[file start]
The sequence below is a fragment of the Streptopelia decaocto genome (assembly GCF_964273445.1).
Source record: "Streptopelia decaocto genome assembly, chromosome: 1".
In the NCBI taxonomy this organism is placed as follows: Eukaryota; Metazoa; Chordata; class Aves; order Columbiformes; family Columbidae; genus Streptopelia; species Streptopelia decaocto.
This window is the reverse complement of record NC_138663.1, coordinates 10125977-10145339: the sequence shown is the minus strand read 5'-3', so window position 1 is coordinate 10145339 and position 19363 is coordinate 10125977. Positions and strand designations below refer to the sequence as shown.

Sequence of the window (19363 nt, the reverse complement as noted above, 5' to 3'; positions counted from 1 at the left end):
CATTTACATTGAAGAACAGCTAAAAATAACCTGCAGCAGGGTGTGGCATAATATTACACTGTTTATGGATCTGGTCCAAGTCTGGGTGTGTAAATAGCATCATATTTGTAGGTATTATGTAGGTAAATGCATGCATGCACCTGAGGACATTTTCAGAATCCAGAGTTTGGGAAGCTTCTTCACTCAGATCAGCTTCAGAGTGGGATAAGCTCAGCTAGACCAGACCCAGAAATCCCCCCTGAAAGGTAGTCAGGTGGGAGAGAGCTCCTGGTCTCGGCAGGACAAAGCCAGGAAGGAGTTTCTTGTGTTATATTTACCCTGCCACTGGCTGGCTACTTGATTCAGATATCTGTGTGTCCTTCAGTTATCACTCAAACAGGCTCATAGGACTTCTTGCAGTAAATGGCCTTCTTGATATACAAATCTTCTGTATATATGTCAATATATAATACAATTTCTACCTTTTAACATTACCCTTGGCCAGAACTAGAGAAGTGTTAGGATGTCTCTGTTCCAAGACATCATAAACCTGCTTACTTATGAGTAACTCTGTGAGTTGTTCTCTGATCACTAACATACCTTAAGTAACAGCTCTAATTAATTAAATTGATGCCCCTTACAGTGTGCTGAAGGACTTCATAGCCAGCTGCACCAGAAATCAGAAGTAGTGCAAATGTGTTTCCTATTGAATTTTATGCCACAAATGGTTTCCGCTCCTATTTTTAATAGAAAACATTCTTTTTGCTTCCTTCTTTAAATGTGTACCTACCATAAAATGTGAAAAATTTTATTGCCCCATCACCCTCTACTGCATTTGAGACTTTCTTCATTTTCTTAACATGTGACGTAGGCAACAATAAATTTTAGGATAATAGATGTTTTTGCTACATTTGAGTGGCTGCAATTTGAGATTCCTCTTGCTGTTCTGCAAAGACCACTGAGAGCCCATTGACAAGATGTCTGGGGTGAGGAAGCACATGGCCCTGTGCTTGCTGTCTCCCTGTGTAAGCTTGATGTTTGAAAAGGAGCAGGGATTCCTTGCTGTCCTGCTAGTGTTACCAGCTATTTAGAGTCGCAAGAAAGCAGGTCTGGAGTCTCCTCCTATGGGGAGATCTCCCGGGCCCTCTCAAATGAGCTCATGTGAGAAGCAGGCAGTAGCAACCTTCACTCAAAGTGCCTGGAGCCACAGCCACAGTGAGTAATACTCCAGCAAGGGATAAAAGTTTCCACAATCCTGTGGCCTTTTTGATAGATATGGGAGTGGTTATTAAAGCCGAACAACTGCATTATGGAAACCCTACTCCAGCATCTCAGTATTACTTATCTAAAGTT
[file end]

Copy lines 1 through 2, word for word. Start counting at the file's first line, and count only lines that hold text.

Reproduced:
The sequence below is a fragment of the Streptopelia decaocto genome (assembly GCF_964273445.1).
Source record: "Streptopelia decaocto genome assembly, chromosome: 1".